Before we show you how to assign permanent paths to external drives, here's a bit of background.

Drive letters aren't the only way to reach a file, in fact they are quite old-fashioned. There are better and more flexible ways to point to folders, drives or computers than C: or D: etc.

It sounds strange but we do it already. Even a small network you'll probably access files by pointing to a machine and folder for example //France/Paris/Eiffel.doc is a document Eiffel.doc in the folder 'Paris' on the machine 'France' . Similarly on the internet a link like http://news.office-watch.com/default.aspx is the same (a document called 'default.aspx' on the machine news.office-watch.com) except you also specify the type of transport used across the internet with the 'http:' prefix.

When administrators assign drive letters to network computers they often don't need to. It's done out of habit, consistency or to deal with old programs that must have a drive letter. Modern networks have clever ways to assign permanent network paths, but that's beyond the subject of this article.

We've mentioned all this hoping you'll be more comfortable with the idea of dropping the whole idea of drive letters for external devices. That's the key to unchanging paths to external drives.

Permanently assigning drive paths to external drives

Modern Windows releases will let you allocate a path to an external drive instead of a drive letter. The path looks like a folder on your hard drive but it's really a re-direction to the external drive.

This path is 'saved' by Windows so the same path works for the external drive whenever it is plugged in.

Here's how to do it:

Go to Control Panel | Administrative Tools | Computer Management and look on the left under 'Storage' for the Disk Management tool. This is a really useful tool and we're just focusing on one element of its power here.

Disk Management tool - opening screen image from Make a consistent drive letter or path to a removable drive at Office-Watch.com

Warning: don't do anything with the Disk Management tool unless you're very certain of what you're doing. People who decide to 'play around' with the Disk Management tool can end up with broken or erased drives.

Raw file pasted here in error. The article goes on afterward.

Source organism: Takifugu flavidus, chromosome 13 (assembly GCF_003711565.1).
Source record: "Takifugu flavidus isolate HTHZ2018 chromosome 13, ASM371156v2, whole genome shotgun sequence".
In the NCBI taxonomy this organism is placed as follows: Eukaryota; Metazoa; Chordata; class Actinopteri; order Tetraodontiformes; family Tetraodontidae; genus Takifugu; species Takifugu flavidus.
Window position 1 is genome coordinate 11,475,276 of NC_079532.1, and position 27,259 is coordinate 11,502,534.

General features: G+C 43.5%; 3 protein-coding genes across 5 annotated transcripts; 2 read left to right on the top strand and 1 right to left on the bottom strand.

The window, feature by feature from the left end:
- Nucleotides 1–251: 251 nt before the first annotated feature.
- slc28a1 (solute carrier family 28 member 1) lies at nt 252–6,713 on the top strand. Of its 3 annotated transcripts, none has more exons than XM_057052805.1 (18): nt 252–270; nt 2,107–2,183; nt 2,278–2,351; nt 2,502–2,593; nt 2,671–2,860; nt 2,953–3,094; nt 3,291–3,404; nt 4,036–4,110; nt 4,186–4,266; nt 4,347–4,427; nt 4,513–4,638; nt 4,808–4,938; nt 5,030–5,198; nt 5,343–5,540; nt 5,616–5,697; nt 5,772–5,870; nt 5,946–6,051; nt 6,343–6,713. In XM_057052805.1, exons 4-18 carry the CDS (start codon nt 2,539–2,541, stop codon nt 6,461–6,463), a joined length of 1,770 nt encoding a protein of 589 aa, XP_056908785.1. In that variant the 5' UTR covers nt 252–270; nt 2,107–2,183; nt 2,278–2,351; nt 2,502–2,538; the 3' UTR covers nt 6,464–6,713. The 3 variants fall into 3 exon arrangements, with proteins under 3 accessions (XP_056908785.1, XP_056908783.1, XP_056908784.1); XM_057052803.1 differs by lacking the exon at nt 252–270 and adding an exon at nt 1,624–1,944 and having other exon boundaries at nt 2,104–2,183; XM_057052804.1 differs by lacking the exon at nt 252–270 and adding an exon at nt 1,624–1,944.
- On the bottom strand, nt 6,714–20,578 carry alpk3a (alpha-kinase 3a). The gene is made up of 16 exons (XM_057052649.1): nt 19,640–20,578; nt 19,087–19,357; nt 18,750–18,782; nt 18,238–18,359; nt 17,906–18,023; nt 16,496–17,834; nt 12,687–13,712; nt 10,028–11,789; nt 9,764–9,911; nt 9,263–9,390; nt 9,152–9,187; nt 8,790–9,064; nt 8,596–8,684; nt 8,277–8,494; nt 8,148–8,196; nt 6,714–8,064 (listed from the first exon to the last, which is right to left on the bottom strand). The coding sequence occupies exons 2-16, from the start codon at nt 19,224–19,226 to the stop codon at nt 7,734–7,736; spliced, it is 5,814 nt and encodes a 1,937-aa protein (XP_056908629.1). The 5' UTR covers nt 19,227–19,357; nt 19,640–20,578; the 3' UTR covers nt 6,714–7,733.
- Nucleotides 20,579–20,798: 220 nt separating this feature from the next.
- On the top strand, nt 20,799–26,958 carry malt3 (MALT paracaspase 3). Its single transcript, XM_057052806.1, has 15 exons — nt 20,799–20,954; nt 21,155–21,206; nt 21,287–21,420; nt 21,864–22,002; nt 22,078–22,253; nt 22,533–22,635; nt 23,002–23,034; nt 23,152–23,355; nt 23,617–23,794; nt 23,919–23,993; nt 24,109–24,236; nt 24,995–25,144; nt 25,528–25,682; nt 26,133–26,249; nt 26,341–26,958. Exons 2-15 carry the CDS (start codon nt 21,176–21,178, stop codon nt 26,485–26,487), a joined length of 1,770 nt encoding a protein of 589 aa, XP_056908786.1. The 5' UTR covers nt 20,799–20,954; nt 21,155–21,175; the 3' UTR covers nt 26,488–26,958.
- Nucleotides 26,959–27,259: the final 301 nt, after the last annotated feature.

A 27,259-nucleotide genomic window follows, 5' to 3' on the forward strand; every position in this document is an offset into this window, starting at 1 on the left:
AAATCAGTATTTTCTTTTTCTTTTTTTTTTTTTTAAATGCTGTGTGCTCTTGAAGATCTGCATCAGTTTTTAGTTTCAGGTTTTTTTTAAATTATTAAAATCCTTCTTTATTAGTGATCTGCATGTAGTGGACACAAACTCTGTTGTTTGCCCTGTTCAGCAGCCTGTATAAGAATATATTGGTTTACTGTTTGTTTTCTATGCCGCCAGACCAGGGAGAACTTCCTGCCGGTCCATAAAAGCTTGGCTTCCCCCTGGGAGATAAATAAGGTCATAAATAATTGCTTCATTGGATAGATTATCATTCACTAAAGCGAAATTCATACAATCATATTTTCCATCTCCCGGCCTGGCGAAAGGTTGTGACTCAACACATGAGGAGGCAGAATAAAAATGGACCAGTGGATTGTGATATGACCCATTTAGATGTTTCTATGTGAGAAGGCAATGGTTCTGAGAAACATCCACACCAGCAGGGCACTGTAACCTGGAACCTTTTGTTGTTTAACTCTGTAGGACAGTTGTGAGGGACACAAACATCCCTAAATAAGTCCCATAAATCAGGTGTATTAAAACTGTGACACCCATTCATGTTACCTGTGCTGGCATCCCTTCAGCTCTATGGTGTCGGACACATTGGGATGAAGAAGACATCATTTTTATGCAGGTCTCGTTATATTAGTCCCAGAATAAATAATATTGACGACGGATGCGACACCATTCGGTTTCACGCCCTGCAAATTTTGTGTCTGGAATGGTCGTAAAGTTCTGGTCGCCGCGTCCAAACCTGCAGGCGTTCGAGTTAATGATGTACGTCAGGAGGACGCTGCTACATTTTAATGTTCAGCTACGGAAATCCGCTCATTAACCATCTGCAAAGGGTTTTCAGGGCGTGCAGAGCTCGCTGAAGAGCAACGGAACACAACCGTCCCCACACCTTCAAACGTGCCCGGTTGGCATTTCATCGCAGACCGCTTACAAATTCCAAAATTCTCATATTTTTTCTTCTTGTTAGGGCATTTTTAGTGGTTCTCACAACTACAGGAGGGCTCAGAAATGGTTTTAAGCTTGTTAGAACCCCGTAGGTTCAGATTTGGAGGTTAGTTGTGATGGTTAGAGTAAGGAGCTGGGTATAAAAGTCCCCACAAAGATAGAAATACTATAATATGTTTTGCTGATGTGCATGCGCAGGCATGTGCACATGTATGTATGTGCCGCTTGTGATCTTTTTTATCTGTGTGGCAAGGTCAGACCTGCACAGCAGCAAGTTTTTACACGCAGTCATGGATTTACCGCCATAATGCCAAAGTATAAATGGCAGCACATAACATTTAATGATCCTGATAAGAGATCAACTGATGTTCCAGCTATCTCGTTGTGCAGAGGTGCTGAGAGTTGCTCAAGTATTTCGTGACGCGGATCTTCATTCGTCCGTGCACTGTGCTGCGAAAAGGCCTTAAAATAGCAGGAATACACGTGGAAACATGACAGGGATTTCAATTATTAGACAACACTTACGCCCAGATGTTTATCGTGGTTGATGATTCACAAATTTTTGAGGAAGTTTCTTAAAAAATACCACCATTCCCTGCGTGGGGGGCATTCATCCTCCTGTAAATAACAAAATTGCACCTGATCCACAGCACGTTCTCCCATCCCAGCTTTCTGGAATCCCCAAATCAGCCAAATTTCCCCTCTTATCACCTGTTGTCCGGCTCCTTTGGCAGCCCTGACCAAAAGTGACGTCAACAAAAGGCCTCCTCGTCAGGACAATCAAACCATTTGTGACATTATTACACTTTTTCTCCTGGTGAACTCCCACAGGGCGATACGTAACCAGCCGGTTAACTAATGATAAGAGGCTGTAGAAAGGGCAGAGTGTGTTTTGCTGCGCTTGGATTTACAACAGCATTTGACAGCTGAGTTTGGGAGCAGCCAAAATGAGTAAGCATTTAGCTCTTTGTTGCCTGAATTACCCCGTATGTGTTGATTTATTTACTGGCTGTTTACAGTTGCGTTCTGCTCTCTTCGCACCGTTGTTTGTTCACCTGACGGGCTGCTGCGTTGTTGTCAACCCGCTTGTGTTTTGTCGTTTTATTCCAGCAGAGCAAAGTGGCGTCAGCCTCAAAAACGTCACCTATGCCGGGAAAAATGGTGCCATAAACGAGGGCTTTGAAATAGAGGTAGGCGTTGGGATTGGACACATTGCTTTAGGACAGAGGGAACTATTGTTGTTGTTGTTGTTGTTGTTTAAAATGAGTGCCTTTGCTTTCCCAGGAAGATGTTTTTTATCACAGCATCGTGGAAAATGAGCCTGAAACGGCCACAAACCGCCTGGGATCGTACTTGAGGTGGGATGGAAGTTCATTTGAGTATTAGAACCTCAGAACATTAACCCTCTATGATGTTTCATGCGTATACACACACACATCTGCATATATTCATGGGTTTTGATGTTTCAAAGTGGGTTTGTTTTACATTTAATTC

In the example you can see there's a physical 'Disk 0' containing drive C plus a small partition used by the computer maker. Note that Drive C is labelled 'NTFS' which is important for this tip. We're NOT touching Disk 0 at all - hands off!

Disk 1 is an external hard drive plugged in via the USB socket, in this case a cute LaCie 55GB device.

Tip: I always label external drives via the volume label, this makes it easier to work out which drive you're using when several are plugged in at once. Usually I include the capacity as well.

Right-click on the external drive and choose 'Change Drive Letter and Paths …'

Disk Management tool - change drive letter option image from Make a consistent drive letter or path to a removable drive at Office-Watch.com

Then click on Add to create an additional path to the device:

Disk Management tool - Add drive letter or path blank image from Make a consistent drive letter or path to a removable drive at Office-Watch.com

The drive letter option is greyed out because a letter is already allocated by Windows. But the option we want is available 'Mount in the following empty NTFS folder'.

Click on browse to point to an empty folder.

Disk Management tool - Choose empty NTFS folder image from Make a consistent drive letter or path to a removable drive at Office-Watch.com

The first time you do this you'll have to decide where to put the empty folder and probably create some new folders using the 'New Folder' button. See below for some tips on that.

Click OK to see a new path to your external drive.

Disk Management tool - Add drive letter or path with new path image from Make a consistent drive letter or path to a removable drive at Office-Watch.com

And OK again to confirm the change.

Switch over to Windows Explorer and go to the folder you just created - in this case C:/External Drives